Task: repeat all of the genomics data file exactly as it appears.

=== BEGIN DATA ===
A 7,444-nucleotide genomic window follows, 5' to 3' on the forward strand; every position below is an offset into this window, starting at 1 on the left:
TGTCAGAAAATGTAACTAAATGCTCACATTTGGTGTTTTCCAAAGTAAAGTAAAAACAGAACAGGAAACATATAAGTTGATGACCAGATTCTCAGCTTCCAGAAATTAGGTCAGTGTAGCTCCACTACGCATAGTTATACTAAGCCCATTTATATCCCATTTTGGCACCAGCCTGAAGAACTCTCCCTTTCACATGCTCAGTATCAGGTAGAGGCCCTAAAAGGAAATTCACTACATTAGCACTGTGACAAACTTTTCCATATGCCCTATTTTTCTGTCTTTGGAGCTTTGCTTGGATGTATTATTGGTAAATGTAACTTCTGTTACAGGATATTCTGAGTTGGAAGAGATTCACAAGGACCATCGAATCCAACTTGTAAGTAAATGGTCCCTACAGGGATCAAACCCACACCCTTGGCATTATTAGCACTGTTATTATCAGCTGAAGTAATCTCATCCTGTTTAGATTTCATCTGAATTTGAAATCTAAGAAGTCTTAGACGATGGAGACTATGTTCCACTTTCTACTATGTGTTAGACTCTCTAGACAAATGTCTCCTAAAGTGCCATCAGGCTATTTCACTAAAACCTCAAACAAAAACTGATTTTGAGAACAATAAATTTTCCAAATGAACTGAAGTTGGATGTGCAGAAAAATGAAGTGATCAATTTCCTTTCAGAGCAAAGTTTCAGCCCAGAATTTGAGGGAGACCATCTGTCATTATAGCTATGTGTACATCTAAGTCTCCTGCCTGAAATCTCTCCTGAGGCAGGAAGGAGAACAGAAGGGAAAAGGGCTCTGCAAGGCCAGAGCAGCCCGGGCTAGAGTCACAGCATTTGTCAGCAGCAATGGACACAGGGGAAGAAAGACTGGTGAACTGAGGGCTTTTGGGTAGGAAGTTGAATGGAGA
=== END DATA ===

A 7,444-nucleotide genomic window follows, 5' to 3' on the forward strand; every position below is an offset into this window, starting at 1 on the left:
TGTCAGAAAATGTAACTAAATGCTCACATTTGGTGTTTTCCAAAGTAAAGTAAAAACAGAACAGGAAACATATAAGTTGATGACCAGATTCTCAGCTTCCAGAAATTAGGTCAGTGTAGCTCCACTACGCATAGTTATACTAAGCCCATTTATATCCCATTTTGGCACCAGCCTGAAGAACTCTCCCTTTCACATGCTCAGTATCAGGTAGAGGCCCTAAAAGGAAATTCACTACATTAGCACTGTGACAAACTTTTCCATATGCCCTATTTTTCTGTCTTTGGAGCTTTGCTTGGATGTATTATTGGTAAATGTAACTTCTGTTACAGGATATTCTGAGTTGGAAGAGATTCACAAGGACCATCGAATCCAACTTGTAAGTAAATGGTCCCTACAGGGATCAAACCCACACCCTTGGCATTATTAGCACTGTTATTATCAGCTGAAGTAATCTCATCCTGTTTAGATTTCATCTGAATTTGAAATCTAAGAAGTCTTAGACGATGGAGACTATGTTCCACTTTCTACTATGTGTTAGACTCTCTAGACAAATGTCTCCTAAAGTGCCATCAGGCTATTTCACTAAAACCTCAAACAAAAACTGATTTTGAGAACAATAAATTTTCCAAATGAACTGAAGTTGGATGTGCAGAAAAATGAAGTGATCAATTTCCTTTCAGAGCAAAGTTTCAGCCCAGAATTTGAGGGAGACCATCTGTCATTATAGCTATGTGTACATCTAAGTCTCCTGCCTGAAATCTCTCCTGAGGCAGGAAGGAGAACAGAAGGGAAAAGGGCTCTGCAAGGCCAGAGCAGCCCGGGCTAGAGTCACAGCATTTGTCAGCAGCAATGGACACAGGGGAAGAAAGACTGGTGAACTGAGGGCTTTTGGGTAGGAAGTTGAATGGAGA